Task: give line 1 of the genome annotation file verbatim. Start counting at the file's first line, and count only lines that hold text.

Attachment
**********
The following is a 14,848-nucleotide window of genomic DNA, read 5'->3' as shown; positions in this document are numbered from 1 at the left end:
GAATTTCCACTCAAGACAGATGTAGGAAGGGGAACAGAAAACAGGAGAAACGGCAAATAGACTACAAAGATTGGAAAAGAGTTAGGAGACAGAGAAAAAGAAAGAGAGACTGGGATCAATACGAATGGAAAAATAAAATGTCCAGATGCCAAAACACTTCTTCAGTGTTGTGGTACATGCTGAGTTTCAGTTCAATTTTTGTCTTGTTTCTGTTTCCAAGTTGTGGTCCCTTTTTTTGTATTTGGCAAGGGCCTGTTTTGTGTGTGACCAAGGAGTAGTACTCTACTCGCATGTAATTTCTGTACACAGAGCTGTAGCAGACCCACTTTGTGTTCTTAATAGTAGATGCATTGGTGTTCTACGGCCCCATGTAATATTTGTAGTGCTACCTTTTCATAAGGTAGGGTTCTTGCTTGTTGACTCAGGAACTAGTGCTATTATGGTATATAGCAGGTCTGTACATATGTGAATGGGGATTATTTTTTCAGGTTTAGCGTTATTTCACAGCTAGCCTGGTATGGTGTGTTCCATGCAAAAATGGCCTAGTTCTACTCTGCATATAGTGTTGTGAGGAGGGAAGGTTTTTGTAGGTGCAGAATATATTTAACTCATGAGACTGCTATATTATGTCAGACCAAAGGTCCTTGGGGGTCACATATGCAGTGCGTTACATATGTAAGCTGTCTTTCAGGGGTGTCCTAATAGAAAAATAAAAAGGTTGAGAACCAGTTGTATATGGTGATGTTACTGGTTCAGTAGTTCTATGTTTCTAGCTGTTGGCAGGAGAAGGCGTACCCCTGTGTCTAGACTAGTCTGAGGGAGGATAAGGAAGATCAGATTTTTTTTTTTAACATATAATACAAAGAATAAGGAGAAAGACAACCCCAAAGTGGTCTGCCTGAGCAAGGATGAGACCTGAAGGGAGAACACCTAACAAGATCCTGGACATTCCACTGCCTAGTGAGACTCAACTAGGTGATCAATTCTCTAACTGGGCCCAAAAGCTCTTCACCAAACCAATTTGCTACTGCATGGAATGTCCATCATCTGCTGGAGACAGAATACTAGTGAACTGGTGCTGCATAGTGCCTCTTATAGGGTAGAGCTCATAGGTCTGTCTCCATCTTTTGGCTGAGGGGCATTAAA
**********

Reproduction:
The following is a 14,848-nucleotide window of genomic DNA, read 5'->3' as shown; positions in this document are numbered from 1 at the left end: